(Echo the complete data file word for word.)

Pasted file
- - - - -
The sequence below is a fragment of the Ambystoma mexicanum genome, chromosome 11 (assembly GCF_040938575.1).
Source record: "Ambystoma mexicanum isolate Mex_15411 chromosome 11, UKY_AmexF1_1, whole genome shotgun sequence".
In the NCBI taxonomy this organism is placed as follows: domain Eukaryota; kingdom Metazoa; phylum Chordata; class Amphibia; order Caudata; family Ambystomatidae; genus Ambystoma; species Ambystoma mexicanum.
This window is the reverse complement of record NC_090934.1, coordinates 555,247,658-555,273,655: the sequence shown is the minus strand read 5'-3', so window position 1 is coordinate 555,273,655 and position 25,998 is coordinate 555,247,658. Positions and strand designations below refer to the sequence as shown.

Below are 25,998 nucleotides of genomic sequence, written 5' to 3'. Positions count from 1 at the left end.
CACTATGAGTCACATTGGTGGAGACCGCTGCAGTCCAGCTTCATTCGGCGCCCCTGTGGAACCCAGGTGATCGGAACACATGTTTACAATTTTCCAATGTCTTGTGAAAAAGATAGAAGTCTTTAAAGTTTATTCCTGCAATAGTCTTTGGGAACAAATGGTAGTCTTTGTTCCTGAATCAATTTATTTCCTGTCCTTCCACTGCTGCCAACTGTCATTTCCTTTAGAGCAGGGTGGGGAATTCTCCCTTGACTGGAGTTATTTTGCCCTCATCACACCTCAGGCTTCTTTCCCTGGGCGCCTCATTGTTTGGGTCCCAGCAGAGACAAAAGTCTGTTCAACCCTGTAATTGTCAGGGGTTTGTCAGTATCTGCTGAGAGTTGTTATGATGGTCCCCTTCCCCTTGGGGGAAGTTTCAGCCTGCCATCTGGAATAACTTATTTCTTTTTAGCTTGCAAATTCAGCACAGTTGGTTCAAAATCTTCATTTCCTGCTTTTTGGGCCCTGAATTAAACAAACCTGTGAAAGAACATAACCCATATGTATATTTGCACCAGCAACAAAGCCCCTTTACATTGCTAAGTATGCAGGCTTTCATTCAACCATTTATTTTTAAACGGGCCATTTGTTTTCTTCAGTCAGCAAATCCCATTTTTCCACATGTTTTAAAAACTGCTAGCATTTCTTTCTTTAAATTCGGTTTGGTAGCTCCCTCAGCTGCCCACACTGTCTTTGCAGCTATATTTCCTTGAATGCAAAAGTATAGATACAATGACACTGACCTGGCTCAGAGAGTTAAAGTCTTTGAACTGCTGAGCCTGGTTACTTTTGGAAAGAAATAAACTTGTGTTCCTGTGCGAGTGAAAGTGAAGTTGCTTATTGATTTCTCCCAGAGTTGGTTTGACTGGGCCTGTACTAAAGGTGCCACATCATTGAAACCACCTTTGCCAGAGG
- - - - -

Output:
The sequence below is a fragment of the Ambystoma mexicanum genome, chromosome 11 (assembly GCF_040938575.1).
Source record: "Ambystoma mexicanum isolate Mex_15411 chromosome 11, UKY_AmexF1_1, whole genome shotgun sequence".
In the NCBI taxonomy this organism is placed as follows: domain Eukaryota; kingdom Metazoa; phylum Chordata; class Amphibia; order Caudata; family Ambystomatidae; genus Ambystoma; species Ambystoma mexicanum.
This window is the reverse complement of record NC_090934.1, coordinates 555,247,658-555,273,655: the sequence shown is the minus strand read 5'-3', so window position 1 is coordinate 555,273,655 and position 25,998 is coordinate 555,247,658. Positions and strand designations below refer to the sequence as shown.

Below are 25,998 nucleotides of genomic sequence, written 5' to 3'. Positions count from 1 at the left end.
CACTATGAGTCACATTGGTGGAGACCGCTGCAGTCCAGCTTCATTCGGCGCCCCTGTGGAACCCAGGTGATCGGAACACATGTTTACAATTTTCCAATGTCTTGTGAAAAAGATAGAAGTCTTTAAAGTTTATTCCTGCAATAGTCTTTGGGAACAAATGGTAGTCTTTGTTCCTGAATCAATTTATTTCCTGTCCTTCCACTGCTGCCAACTGTCATTTCCTTTAGAGCAGGGTGGGGAATTCTCCCTTGACTGGAGTTATTTTGCCCTCATCACACCTCAGGCTTCTTTCCCTGGGCGCCTCATTGTTTGGGTCCCAGCAGAGACAAAAGTCTGTTCAACCCTGTAATTGTCAGGGGTTTGTCAGTATCTGCTGAGAGTTGTTATGATGGTCCCCTTCCCCTTGGGGGAAGTTTCAGCCTGCCATCTGGAATAACTTATTTCTTTTTAGCTTGCAAATTCAGCACAGTTGGTTCAAAATCTTCATTTCCTGCTTTTTGGGCCCTGAATTAAACAAACCTGTGAAAGAACATAACCCATATGTATATTTGCACCAGCAACAAAGCCCCTTTACATTGCTAAGTATGCAGGCTTTCATTCAACCATTTATTTTTAAACGGGCCATTTGTTTTCTTCAGTCAGCAAATCCCATTTTTCCACATGTTTTAAAAACTGCTAGCATTTCTTTCTTTAAATTCGGTTTGGTAGCTCCCTCAGCTGCCCACACTGTCTTTGCAGCTATATTTCCTTGAATGCAAAAGTATAGATACAATGACACTGACCTGGCTCAGAGAGTTAAAGTCTTTGAACTGCTGAGCCTGGTTACTTTTGGAAAGAAATAAACTTGTGTTCCTGTGCGAGTGAAAGTGAAGTTGCTTATTGATTTCTCCCAGAGTTGGTTTGACTGGGCCTGTACTAAAGGTGCCACATCATTGAAACCACCTTTGCCAGAGG